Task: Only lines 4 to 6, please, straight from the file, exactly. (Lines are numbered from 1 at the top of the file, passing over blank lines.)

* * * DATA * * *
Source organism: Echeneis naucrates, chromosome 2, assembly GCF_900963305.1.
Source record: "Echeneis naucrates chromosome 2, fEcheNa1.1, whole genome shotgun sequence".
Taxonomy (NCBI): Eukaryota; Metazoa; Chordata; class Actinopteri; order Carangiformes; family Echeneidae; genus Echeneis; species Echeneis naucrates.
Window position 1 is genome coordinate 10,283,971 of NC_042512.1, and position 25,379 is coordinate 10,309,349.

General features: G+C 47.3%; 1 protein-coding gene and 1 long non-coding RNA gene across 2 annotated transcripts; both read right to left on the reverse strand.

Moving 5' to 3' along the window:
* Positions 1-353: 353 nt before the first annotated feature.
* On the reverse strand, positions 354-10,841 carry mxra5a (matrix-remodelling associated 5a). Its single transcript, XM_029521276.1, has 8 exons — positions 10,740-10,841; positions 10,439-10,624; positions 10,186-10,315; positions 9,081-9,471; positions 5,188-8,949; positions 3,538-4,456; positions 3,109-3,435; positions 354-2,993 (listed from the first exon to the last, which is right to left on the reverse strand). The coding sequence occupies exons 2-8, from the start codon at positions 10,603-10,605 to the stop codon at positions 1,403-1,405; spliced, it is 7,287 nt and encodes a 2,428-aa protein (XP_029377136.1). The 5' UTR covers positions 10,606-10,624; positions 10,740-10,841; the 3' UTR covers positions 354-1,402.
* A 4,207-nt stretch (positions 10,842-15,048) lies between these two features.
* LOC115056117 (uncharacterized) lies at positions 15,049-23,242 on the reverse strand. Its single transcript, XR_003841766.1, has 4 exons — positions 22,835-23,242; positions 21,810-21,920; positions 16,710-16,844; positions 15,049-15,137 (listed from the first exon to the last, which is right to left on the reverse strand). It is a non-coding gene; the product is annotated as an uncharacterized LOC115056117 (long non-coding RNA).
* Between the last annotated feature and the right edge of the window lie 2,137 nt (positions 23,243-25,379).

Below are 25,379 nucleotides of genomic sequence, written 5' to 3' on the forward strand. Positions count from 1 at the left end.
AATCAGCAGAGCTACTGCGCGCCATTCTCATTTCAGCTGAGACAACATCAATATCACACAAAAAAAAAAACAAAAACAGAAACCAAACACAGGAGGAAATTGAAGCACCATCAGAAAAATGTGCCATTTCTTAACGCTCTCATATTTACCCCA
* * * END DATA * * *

Window position 1 is genome coordinate 10,283,971 of NC_042512.1, and position 25,379 is coordinate 10,309,349.

General features: G+C 47.3%; 1 protein-coding gene and 1 long non-coding RNA gene across 2 annotated transcripts; both read right to left on the reverse strand.

Moving 5' to 3' along the window: